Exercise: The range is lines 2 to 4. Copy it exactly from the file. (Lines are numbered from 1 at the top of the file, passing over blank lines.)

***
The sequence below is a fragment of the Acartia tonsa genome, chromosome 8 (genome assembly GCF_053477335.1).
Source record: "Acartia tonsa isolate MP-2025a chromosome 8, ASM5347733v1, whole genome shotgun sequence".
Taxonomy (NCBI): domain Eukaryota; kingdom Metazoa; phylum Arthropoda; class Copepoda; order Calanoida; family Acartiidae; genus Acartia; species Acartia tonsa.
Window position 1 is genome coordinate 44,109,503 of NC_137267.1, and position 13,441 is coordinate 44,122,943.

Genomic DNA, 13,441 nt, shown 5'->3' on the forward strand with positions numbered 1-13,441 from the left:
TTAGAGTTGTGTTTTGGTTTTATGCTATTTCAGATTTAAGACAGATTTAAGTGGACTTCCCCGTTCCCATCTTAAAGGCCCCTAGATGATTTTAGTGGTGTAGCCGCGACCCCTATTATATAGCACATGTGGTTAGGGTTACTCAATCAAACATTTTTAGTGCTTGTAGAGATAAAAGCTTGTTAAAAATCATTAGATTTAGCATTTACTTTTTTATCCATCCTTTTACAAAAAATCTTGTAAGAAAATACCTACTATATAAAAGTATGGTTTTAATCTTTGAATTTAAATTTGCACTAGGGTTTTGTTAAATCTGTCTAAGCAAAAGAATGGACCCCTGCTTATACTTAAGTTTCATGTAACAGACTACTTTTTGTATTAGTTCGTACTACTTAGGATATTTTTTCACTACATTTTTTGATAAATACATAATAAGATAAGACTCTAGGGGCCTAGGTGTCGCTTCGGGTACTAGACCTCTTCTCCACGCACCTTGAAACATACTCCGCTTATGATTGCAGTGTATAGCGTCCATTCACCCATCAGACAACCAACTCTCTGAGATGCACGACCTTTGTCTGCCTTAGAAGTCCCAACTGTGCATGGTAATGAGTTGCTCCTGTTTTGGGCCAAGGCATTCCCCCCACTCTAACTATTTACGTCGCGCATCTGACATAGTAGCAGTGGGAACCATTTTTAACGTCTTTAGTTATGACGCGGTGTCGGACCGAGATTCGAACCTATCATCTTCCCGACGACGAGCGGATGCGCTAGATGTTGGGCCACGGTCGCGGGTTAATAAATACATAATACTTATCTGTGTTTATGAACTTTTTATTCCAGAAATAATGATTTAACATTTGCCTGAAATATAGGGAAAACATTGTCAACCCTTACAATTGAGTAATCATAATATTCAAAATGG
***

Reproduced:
Source record: "Acartia tonsa isolate MP-2025a chromosome 8, ASM5347733v1, whole genome shotgun sequence".
Taxonomy (NCBI): domain Eukaryota; kingdom Metazoa; phylum Arthropoda; class Copepoda; order Calanoida; family Acartiidae; genus Acartia; species Acartia tonsa.
Window position 1 is genome coordinate 44,109,503 of NC_137267.1, and position 13,441 is coordinate 44,122,943.